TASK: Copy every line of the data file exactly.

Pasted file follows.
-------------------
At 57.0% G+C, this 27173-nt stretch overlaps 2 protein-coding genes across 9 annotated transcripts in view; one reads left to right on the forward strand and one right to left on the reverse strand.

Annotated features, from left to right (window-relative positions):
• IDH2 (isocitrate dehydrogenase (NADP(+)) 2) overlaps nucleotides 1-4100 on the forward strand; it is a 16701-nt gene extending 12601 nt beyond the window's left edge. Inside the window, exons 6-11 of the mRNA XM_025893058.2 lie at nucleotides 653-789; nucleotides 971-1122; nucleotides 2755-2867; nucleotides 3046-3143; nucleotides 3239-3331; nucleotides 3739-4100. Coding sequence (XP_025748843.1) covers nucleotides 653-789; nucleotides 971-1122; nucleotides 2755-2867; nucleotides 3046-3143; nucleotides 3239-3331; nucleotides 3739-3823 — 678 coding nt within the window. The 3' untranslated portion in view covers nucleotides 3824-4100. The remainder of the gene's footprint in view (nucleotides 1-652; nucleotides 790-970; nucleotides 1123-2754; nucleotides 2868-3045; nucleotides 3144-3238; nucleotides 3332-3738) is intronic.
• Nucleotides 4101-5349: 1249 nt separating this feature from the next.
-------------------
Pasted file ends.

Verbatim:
At 57.0% G+C, this 27173-nt stretch overlaps 2 protein-coding genes across 9 annotated transcripts in view; one reads left to right on the forward strand and one right to left on the reverse strand.

Annotated features, from left to right (window-relative positions):
• IDH2 (isocitrate dehydrogenase (NADP(+)) 2) overlaps nucleotides 1-4100 on the forward strand; it is a 16701-nt gene extending 12601 nt beyond the window's left edge. Inside the window, exons 6-11 of the mRNA XM_025893058.2 lie at nucleotides 653-789; nucleotides 971-1122; nucleotides 2755-2867; nucleotides 3046-3143; nucleotides 3239-3331; nucleotides 3739-4100. Coding sequence (XP_025748843.1) covers nucleotides 653-789; nucleotides 971-1122; nucleotides 2755-2867; nucleotides 3046-3143; nucleotides 3239-3331; nucleotides 3739-3823 — 678 coding nt within the window. The 3' untranslated portion in view covers nucleotides 3824-4100. The remainder of the gene's footprint in view (nucleotides 1-652; nucleotides 790-970; nucleotides 1123-2754; nucleotides 2868-3045; nucleotides 3144-3238; nucleotides 3332-3738) is intronic.
• Nucleotides 4101-5349: 1249 nt separating this feature from the next.